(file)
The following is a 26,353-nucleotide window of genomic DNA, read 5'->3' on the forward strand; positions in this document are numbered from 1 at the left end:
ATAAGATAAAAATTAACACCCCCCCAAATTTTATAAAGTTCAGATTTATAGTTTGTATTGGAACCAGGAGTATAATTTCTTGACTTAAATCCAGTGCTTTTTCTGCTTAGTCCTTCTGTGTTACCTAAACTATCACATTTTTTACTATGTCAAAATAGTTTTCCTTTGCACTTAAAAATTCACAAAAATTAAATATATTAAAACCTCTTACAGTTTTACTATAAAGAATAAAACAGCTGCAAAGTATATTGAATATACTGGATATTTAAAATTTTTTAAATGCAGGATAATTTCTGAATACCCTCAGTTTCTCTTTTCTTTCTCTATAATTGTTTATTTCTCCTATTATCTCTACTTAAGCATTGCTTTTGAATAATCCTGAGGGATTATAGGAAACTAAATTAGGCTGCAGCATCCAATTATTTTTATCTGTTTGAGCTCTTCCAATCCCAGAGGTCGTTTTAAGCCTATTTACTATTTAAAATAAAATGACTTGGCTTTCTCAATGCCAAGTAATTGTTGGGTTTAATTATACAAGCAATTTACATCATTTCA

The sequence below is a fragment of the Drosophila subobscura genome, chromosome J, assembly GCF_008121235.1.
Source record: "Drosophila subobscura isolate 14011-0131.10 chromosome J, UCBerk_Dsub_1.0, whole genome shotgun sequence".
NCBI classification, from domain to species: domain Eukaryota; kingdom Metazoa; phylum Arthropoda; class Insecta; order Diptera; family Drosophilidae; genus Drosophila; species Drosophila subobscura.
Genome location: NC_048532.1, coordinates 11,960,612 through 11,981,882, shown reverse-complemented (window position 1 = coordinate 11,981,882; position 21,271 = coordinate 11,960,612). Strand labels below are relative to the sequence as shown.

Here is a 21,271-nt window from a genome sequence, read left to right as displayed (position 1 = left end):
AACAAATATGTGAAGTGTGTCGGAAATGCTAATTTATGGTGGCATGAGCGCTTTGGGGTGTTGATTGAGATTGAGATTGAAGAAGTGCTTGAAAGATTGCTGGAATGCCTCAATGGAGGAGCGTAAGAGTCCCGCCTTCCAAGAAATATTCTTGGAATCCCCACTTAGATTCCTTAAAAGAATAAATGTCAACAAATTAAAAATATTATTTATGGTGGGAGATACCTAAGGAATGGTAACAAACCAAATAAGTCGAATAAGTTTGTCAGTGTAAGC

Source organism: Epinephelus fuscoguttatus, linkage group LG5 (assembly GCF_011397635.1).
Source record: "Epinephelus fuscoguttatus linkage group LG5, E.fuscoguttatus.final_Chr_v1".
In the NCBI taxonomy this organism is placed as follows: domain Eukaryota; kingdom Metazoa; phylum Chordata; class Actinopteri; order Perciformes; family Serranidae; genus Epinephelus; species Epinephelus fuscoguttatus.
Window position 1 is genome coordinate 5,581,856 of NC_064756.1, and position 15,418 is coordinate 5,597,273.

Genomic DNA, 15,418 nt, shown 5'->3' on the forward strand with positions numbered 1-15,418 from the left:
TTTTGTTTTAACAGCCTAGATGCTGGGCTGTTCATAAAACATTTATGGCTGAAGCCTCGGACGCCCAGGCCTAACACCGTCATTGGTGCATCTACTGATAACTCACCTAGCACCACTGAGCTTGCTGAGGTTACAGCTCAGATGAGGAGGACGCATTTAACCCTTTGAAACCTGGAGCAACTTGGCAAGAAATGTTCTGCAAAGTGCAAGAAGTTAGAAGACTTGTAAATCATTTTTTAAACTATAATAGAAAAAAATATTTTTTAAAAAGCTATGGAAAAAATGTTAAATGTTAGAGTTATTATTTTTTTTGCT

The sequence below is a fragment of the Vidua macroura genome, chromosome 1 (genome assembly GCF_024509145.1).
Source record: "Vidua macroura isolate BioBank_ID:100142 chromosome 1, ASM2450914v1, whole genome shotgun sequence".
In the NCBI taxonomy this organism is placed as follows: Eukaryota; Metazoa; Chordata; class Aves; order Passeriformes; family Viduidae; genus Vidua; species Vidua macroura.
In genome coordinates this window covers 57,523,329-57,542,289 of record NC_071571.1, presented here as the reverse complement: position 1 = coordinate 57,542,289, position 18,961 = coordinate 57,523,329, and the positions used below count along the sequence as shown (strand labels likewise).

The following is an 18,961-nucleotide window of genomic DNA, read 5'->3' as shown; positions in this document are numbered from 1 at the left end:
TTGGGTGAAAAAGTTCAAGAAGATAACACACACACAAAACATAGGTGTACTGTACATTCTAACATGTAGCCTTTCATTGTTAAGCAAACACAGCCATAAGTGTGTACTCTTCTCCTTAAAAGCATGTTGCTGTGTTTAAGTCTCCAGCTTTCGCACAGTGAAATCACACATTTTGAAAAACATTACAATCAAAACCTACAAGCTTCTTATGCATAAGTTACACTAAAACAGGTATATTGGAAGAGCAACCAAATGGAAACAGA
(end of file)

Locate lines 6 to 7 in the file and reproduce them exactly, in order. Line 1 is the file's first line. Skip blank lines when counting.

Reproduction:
Genome location: NC_048532.1, coordinates 11,960,612 through 11,981,882, shown reverse-complemented (window position 1 = coordinate 11,981,882; position 21,271 = coordinate 11,960,612). Strand labels below are relative to the sequence as shown.

Here is a 21,271-nt window from a genome sequence, read left to right as displayed (position 1 = left end):